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June 2014: Complete Defense Verdict for Google in Delaware Patent Jury Trial

June 2014

The firm won a complete defense verdict for Google Inc. in a patent case in the District of Delaware. The litigation concerned Google’s search and advertising systems, and YouTube. In 2009, the plaintiff Personalized User Model, LLC (“PUM”) filed suit. PUM alleged that Google infringed three of its patents relating to personalization services. Over the course of the litigation, PUM claimed that seven different Google products infringed these patents, and multiple different functionalities within those products. Google won summary judgment of non-infringement of one of the three asserted patents, and PUM dropped its claims against several of the accused products. At the time of trial, PUM was accusing Google Search, Search Ads, Content Ads, and YouTube of infringing 11 claims of the two remaining patents.

In addition to arguing non-infringement, the firm responded to PUM’s infringement claims by asserting that the asserted claims are invalid as anticipated by the prior art, and obvious in light of the prior art. On behalf of Google, the firm also filed parallel inter partes re-examinations with the Patent & Trademark Office. At the time of trial, every single asserted claim stood rejected by the PTO on many grounds. Quinn Emanuel further brought a breach of contract claim against one of the named inventors for failure to assign the patent to his former employer SRI International, after Google acquired SRI’s rights to the patents-in-suit and related causes of action.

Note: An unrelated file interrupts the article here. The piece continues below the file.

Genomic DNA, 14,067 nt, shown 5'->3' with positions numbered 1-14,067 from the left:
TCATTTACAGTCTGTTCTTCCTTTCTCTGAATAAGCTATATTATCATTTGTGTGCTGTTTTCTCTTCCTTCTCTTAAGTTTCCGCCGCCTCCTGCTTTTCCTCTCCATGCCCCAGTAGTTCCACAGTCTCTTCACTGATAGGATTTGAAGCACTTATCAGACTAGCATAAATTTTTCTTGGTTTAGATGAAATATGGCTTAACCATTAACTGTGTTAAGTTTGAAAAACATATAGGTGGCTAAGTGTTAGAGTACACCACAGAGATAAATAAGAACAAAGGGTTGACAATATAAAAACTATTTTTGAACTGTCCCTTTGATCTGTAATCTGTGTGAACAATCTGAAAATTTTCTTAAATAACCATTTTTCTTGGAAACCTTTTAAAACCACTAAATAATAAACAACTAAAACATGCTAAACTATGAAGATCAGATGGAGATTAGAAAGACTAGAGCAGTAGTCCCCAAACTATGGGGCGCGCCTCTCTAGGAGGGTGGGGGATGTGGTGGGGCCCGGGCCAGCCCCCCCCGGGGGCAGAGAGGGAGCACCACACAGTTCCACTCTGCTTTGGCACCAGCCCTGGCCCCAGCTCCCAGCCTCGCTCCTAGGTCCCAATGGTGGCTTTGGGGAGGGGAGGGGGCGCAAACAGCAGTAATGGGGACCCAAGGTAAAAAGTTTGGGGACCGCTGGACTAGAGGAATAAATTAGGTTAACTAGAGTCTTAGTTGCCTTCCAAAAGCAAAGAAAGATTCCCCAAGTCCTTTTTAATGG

The jury unanimously agreed with Quinn Emanuel and Google on all issues. The jury found that the inventor breached his employment agreement with SRI by failing to assign the patents, that not one of Google’s accused products infringed a single asserted claim, that the asserted claims are invalid as anticipated by three different prior art references, and the asserted claims are invalid as obvious in light of the prior art.